Singletary: I was the last one (Ryan) let know he was leaving. Gary Fencik came in and sat next to me and I was watching film and he said, "Wow, man, I can't believe Buddy's leaving."
Fencik: Singletary was classic wide-eyed. I realized then that Mike didn't know.
Singletary: I was clueless. It was like Mom and Dad getting a divorce. It broke my heart and I didn't want to talk to him, see him. I had somebody to play for. Playing football is one thing, but when you have somebody to play for, somebody you'd die for, that's when the good stuff happens.
Fuller: Let's put it this way. Less distraction has brought down teams better than we had that year.
McMahon: I was getting death threats at the hotel. Supposedly, I'd done a radio show and said the women of New Orleans were sluts and the men were stupid. No one would stand next to me at practice. There were apartments overlooking the complex and I had to change my number, pretend I was a kicker hanging down at the end of the field. As I was walking back to the Bears' hotel on Saturday, there were fire engines and police cars and there was a bomb threat at our hotel. I thought they'd blown up my roommate. The game was secondary. I just wanted to get out of town alive.
Ditka: We started off the game against the Patriots uptight anyway. We called a running play with the wrong formation in the first series and Walter (Payton) gets hit before he gets the ball. We fumbled.
Thayer: So now if it goes 7-0 and they get some kind of weird confidence boost, it's a different game. But because they held 'em to a field goal, it was 3-0 and then we went on to score 46 unanswered points.
Duerson: If not for the fact that they were already in scoring range, it would have been a shutout. We would not have put our reserves in the game and not allowed the Patriots to score.
Hampton: (Patriots quarterback Tony) Eason was scared to death. I saw this guy in an interview and I said, "Look at his eyes, he's scared to death." And when we walked out there, sure he was scared. Maybe he's a smart guy.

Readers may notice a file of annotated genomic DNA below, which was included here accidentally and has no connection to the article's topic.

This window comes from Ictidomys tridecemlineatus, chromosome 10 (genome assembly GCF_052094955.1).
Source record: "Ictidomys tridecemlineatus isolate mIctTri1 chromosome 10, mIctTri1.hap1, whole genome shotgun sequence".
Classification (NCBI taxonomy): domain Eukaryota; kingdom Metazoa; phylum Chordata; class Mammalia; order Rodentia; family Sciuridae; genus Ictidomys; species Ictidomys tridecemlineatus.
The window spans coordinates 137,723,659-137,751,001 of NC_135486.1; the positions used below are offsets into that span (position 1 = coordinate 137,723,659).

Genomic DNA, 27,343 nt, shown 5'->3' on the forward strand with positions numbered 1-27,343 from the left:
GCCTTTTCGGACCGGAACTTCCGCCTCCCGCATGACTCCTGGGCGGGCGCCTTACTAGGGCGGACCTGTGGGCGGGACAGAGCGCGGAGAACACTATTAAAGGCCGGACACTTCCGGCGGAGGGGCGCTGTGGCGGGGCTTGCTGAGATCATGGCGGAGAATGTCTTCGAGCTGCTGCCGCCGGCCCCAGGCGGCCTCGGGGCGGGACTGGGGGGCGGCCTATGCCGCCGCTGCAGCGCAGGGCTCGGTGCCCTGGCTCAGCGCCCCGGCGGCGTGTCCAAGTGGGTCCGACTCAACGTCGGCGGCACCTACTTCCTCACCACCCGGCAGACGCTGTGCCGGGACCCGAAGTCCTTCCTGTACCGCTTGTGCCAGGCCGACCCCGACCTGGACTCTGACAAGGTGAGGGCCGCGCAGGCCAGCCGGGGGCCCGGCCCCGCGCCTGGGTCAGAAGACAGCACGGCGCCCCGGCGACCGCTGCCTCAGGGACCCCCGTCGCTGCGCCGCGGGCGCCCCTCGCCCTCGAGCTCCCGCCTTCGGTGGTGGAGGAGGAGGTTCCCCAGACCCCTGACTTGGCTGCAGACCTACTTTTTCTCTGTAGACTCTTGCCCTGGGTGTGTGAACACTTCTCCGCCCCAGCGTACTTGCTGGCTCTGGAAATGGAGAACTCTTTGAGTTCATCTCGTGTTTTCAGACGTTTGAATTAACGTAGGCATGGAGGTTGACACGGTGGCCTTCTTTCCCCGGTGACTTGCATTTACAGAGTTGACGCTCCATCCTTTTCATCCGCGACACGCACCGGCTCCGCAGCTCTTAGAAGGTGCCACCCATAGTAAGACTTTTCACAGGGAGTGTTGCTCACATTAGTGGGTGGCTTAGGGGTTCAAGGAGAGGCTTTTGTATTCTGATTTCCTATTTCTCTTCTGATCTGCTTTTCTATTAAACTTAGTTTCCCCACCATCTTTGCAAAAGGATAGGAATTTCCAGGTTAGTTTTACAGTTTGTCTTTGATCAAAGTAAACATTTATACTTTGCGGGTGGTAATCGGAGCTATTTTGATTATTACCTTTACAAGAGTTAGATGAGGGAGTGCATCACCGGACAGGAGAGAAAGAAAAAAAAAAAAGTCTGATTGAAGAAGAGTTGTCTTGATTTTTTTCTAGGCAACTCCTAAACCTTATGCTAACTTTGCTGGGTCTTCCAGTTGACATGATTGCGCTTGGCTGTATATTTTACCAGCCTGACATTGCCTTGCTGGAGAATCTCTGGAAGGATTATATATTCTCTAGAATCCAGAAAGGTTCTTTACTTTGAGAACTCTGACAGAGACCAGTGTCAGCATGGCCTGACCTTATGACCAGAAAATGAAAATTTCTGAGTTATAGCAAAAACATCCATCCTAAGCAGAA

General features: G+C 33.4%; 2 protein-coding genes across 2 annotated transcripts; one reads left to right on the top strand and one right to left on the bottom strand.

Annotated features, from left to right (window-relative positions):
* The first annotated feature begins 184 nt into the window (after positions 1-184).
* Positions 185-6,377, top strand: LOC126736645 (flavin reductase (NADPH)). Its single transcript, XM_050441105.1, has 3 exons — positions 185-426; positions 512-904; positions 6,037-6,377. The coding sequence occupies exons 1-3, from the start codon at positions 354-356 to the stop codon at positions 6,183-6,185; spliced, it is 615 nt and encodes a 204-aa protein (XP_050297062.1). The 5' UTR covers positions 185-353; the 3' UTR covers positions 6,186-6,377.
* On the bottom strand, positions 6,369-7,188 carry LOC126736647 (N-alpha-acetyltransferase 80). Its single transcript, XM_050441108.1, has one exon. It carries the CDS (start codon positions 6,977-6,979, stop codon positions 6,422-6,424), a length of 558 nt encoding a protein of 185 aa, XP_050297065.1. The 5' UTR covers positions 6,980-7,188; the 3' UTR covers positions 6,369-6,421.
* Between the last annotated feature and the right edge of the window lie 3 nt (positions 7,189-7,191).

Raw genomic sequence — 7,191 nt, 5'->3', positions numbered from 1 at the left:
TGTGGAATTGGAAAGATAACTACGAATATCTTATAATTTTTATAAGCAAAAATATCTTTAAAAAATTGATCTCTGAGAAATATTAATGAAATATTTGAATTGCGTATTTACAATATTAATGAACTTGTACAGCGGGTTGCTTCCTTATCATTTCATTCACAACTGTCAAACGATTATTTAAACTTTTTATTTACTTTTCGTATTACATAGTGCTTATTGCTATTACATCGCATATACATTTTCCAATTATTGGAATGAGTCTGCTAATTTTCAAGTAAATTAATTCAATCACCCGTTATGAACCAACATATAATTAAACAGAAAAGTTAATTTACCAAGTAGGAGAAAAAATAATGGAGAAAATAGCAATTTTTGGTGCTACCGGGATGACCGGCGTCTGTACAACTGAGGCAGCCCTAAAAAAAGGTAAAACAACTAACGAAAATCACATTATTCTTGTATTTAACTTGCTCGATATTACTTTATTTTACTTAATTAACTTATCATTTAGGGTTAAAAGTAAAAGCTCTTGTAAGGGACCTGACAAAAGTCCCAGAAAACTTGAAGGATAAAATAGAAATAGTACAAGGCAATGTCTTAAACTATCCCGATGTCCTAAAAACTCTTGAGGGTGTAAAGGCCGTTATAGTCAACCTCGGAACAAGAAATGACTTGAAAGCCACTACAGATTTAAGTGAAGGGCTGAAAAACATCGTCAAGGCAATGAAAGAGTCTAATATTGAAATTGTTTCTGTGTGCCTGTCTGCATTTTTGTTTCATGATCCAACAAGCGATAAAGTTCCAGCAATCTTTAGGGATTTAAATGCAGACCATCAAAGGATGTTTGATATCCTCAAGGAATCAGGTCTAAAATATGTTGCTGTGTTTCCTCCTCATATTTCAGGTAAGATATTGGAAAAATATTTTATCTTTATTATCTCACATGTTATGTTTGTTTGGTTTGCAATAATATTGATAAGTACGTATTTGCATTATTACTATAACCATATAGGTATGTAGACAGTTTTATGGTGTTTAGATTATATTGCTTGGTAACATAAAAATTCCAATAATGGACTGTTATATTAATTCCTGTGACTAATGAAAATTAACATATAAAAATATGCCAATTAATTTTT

McMahon: New England's only goal that week was to stop Walter Payton and they did a pretty good job of it. But they forgot about everyone else. That's why our play-action passes got big yards, that's why Matt Suhey was able to run for yardage. All we had to do was fake it to Wally and they were going after him.
Duerson: We were at our best on Super Bowl Sunday.
Hampton: I remember being on the sideline and the Jumbotron was playing the "Super Bowl Shuffle" and I remember thinking, "Damn, I should have done that."
As the clock wound down on the Bears' 46-10 victory, a group of defensive players approached team president Michael McCaskey on the sidelines.
Hampton: We went to talk to him about Buddy Ryan. I grabbed him by the neck and I said, "You keep him here and we'll win two or three more Super Bowls." And he said some stupid stuff: (imitating McCaskey) "Well, we're presently talking with him."
The Bears returned to Chicago for a ticker-tape parade. But a national tragedy kept the team from making the customary champions' visit to the White House.
Hilgenberg: The next day is when the space shuttle blew up. That ended the whole hoopla. We never got invited to the White House.
McMahon: We figured we'd be back a few more times. In '85, we were the youngest team in the league.
Hilgenberg: We should have been back. I remember meeting Joe Greene at a banquet a couple years after that and he said, "You know, you can't let an opportunity like that slip by." And we definitely did. I always said when we got our Super Bowl ring that I would never wear this one until we win another Super Bowl. So I never wear my ring.
Ditka: The great football teams that can repeat are really remarkable. We weren't able to do that. And we had the players to do that. But things have to roll your way and they didn't roll our way at the end of the '86 season. If they had rolled our way, we might have repeated and repeated a couple times and not changed so many people over the years.
Ryan: I don't know (what happened). I left. Maybe that had something to do with it.
Thayer: I think we're all guilty. I think the success we achieved in that Super Bowl season and because of the gratitude of the city of Chicago and how popular everyone became, there were so many distractions during the offseason, I don't think any of us prepared ourselves the way we should have.
Hampton: Say what you want about the Steelers, they got it done. Even the Cowboys, a bunch of convicts down there in the early 90s, hell, they got it done. Shame on us. Shame on every one of us. We're all a bunch of punks because we didn't win another one.